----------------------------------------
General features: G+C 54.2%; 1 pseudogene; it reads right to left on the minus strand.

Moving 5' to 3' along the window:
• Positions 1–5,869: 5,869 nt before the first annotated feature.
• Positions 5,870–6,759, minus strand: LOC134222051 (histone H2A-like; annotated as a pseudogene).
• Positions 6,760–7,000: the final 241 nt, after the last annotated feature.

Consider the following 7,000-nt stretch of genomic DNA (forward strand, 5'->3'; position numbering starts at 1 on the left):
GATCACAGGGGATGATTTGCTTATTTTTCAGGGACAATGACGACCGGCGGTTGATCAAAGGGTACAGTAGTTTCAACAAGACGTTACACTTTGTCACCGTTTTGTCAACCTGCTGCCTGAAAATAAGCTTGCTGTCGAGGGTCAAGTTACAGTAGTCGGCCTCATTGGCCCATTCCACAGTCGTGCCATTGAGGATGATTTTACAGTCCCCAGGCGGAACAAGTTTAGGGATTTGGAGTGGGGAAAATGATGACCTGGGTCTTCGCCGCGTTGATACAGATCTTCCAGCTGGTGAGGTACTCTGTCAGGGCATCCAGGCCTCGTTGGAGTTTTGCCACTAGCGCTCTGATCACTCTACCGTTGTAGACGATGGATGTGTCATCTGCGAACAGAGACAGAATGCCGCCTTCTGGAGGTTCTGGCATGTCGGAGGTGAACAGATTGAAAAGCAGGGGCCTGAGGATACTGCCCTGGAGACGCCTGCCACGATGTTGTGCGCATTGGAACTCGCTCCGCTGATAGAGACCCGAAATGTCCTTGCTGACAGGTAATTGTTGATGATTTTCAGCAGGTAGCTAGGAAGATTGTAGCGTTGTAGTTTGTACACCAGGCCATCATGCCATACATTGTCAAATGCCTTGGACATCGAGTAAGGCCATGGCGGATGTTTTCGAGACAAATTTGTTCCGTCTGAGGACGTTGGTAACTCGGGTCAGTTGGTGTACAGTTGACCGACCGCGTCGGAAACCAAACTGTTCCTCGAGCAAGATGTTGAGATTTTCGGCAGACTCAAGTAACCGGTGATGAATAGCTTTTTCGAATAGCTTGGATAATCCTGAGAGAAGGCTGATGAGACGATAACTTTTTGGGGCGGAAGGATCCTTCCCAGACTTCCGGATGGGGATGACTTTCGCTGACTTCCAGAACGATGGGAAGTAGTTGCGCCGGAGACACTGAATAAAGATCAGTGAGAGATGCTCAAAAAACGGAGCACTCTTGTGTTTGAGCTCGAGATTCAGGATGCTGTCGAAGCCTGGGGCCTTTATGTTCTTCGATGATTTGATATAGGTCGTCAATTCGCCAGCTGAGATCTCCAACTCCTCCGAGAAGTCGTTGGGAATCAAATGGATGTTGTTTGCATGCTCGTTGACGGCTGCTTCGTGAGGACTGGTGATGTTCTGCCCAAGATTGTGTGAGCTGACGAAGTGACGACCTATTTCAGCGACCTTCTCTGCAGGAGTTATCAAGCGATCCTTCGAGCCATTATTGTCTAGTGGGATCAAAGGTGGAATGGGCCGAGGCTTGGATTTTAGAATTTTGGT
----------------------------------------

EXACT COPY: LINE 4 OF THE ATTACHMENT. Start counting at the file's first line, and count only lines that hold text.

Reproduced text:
• Positions 5,870–6,759, minus strand: LOC134222051 (histone H2A-like; annotated as a pseudogene).